879 F2d 1146 Painters of Philadelphia District Council No Welfare Fund v. Price Waterhouse

879 F.2d 1146

58 USLW 2066, 11 Employee Benefits Ca 1261

FUND and Dalton, William; Johnson, Harold; Clark, George;
Doto, Gerard; Tiedeken, Herbert; Schroeder, Richard;
Lewin, Herbert; as Trustees of Painters of Philadelphia
District Council No. 21 Welfare Fund, Appellants,

No. 88-1928.

United States Court of Appeals,
Third Circuit.

Argued May 23, 1989.
Decided July 10, 1989.
Rehearing and Rehearing In Banc Denied Aug. 15, 1989.

John J. McAleese, Jr. and John H. Widman (argued), McAleese, McGoldrick & Susanin, P.C., King of Prussia, Pa., and Richard B. Sigmond, Spear, Wilderman, Sigmond, Borish & Endy, Philadelphia, Pa., for appellants.

John G. Harkins, Jr., Robert L. Hickok (argued), and Melinda P. Rudolph, Pepper, Hamilton & Scheetz, Philadelphia, Pa., for appellees.

Before BECKER, STAPLETON and ROSENN, Circuit Judges.


STAPLETON, Circuit Judge.


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This is an appeal from an order dismissing plaintiffs' complaint for failure to state a claim, 699 F.Supp. 1100. Plaintiffs-Appellants are Painters of Philadelphia District Council No. 21 Welfare Fund and William Dalton, Harold Johnson, George Clark, Gerard Doto, Herbert Tiedeken, Richard Schroeder, Herbert Lewin as trustees of that Fund. Defendant-Appellee is the accounting firm of Price Waterhouse, which performed several yearly audits for the Painters' Fund.


We are asked in this appeal to resolve three principal issues: (1) whether Price Waterhouse was a "fiduciary" of the Fund for the years in question (1978-1982) as that term is defined by the Employee Retirement Income Security Act of 1974 ("ERISA"), 29 U.S.C. Secs. 1001-1461 (1982), and consequently whether appellants have an express cause of action against Price Waterhouse under ERISA for breach of fiduciary duty, (2) if Price Waterhouse is not a fiduciary, whether appellants nevertheless have an implied cause of action against it for damages under ERISA, and (3) in the absence of such an implied cause of action, whether there is a corresponding federal common-law cause of action. We hold that Price Waterhouse is not a fiduciary under ERISA and, in view of Massachusetts Mutual Life Insurance Co. v. Russell, 473 U.S. 134, 105 S.Ct. 3085, 87 L.Ed.2d 96 (1985) and Plucinski v. I.A.M. National Pension Fund, et al., 875 F.2d 1052 (3d Cir.1989), that ERISA does not create an implied cause of action in favor of appellants against Price Waterhouse. We do not reach the question of whether appellants have a federal common-law cause of action because the issue was not raised in the district court.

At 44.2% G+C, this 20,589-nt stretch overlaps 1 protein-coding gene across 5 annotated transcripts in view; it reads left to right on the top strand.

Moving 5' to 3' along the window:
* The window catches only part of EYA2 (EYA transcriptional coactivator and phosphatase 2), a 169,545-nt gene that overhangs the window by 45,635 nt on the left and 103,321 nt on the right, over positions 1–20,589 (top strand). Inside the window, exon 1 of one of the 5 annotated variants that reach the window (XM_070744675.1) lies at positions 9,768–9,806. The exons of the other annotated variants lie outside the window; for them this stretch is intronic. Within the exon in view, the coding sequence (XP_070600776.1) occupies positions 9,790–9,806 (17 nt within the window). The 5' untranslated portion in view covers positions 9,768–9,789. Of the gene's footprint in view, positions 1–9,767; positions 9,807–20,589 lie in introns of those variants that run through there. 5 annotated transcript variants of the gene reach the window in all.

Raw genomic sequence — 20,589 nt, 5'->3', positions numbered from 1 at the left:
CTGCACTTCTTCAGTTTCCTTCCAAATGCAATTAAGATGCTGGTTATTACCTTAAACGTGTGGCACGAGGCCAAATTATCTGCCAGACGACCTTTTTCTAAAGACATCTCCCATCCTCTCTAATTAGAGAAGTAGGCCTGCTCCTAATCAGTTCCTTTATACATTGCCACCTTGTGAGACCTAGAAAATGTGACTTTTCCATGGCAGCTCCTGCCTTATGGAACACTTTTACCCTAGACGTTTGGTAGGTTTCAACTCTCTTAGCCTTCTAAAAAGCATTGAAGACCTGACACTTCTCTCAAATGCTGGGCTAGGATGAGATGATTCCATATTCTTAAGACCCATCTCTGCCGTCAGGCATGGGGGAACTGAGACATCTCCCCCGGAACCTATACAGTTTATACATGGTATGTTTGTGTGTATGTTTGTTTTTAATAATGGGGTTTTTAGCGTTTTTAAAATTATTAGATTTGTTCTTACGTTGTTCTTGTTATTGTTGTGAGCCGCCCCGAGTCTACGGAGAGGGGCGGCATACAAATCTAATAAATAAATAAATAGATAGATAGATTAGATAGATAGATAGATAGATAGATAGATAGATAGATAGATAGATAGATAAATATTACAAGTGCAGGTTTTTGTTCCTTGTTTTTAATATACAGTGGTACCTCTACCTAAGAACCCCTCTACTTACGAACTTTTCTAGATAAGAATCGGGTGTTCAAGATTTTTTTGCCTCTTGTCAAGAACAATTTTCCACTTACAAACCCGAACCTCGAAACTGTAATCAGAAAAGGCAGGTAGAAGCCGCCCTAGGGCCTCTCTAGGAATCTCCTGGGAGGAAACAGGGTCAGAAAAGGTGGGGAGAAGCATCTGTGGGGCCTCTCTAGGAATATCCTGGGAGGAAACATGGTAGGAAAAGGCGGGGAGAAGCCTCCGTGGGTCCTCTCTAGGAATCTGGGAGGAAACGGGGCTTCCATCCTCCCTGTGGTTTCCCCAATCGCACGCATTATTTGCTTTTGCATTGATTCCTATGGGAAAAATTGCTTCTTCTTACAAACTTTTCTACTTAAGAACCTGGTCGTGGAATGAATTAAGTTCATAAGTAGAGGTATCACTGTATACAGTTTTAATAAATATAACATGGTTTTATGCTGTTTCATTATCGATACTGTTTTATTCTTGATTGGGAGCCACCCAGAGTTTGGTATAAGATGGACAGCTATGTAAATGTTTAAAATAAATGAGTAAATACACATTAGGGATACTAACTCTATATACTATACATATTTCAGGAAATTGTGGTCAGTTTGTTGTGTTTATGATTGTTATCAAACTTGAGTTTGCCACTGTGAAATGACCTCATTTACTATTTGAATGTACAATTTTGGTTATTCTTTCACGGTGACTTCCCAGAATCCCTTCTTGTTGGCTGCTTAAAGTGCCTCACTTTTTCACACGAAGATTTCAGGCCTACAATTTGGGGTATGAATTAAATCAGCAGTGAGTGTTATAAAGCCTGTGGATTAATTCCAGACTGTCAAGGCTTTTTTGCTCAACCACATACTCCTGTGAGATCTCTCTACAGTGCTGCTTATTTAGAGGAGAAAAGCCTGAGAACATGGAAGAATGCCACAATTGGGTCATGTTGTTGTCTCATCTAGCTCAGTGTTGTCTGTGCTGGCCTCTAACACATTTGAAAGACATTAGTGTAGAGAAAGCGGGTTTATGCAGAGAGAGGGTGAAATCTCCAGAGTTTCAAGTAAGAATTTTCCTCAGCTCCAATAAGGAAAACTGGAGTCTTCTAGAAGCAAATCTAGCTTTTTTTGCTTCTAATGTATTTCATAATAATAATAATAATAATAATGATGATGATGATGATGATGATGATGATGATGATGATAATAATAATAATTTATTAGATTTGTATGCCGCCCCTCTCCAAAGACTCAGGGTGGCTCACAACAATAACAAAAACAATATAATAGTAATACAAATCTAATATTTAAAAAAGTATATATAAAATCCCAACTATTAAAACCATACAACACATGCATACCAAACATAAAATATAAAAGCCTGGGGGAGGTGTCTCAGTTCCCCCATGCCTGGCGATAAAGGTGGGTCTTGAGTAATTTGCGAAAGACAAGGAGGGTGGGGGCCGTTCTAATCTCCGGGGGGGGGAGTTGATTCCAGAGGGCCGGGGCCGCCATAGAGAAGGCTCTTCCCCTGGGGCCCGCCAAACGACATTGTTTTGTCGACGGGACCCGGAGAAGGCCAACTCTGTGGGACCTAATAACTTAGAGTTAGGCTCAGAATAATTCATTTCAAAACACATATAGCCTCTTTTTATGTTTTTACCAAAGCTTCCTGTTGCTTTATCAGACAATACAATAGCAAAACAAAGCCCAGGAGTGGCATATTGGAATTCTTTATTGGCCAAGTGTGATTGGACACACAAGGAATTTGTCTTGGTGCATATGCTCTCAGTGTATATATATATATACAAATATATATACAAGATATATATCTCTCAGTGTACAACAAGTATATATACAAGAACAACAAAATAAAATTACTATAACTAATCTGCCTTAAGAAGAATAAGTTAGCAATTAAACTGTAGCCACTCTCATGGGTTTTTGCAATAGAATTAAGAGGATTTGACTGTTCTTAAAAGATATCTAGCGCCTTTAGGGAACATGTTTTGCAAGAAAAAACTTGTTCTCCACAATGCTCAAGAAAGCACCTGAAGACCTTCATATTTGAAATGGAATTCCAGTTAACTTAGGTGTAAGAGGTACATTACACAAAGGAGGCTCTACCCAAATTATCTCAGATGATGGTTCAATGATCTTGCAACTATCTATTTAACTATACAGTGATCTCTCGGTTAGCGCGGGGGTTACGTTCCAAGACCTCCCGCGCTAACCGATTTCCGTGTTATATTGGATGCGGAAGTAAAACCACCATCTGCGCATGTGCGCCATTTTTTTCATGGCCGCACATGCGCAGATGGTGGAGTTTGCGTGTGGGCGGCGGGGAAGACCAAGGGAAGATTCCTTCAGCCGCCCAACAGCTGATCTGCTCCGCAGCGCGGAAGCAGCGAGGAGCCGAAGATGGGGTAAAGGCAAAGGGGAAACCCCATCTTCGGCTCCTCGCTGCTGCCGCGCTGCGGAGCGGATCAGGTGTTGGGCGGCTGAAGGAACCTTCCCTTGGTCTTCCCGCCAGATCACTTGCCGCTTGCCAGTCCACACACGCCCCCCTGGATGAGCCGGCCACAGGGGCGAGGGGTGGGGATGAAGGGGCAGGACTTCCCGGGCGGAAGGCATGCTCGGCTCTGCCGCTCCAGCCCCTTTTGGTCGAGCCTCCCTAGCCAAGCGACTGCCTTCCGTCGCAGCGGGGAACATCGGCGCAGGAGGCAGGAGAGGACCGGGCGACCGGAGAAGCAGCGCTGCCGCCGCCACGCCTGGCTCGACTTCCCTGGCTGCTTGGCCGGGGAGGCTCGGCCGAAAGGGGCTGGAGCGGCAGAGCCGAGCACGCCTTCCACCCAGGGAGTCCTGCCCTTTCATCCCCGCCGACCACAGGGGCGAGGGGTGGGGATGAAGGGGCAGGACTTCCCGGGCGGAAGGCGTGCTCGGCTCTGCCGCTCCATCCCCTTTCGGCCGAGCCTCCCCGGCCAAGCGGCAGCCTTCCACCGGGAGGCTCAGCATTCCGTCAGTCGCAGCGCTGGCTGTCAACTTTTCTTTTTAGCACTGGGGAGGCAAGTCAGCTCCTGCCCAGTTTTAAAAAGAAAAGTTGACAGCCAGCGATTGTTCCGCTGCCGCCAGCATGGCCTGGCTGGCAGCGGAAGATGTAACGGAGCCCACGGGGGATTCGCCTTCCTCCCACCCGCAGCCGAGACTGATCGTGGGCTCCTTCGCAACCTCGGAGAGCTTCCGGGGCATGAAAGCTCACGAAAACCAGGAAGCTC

The Painters of Philadelphia District Council No. 21 Welfare Fund ("Fund") is an employee welfare benefit plan as defined in ERISA. 29 U.S.C. Sec. 1002(1). The Fund provides medical and disability benefits to the employees of various painting and decorating contractors who are parties to collective bargaining agreements with Painters of Philadelphia District Council No. 21.


From April 1, 1978 to July 11, 1986, the administrator of the Fund, Accu-Benefit Plans, Inc. and Rudolph Capri as CEO and controlling owner of Accu-Benefits (collectively hereinafter referred to as "Capri"), performed various functions for the Fund, including direction of office operations, investment of assets at the direction of the trustees, processing of claims for benefits, maintaining financial records, receiving of income, and payment of expenses. Appellants claim that during the course of its administration, Capri defrauded the fund of over $1 million. Capri's fraudulent practices allegedly included grossly overcharging the Fund for administrative services actually performed, collecting fees from the Fund for services not performed, and charging the Fund for expenses not actually incurred and for expenses incurred but not properly chargeable to the Fund.


From April 1978 until after April 1982, Price Waterhouse served as auditor to the Fund. As required by ERISA, 29 U.S.C. Sec. 1023(a)(3)(A), Price Waterhouse performed annual audits of the Fund's books and records. The complaint contains four counts. Count I alleges that, as auditor of the Fund, Price Waterhouse owed the Fund and its participants a fiduciary duty under ERISA to conduct its audits in accordance with generally accepted auditing standards. In addition, the complaint alleges that these standards required Price Waterhouse to make discretionary determinations as to the reasonableness of the fees and expenses paid to Capri and to advise the trustees as to their propriety. Price Waterhouse allegedly violated this fiduciary duty by failing to investigate and evaluate the propriety of the fees and expenses charged by Capri and by failing to notify the Fund, its trustees, and participants of the improprieties.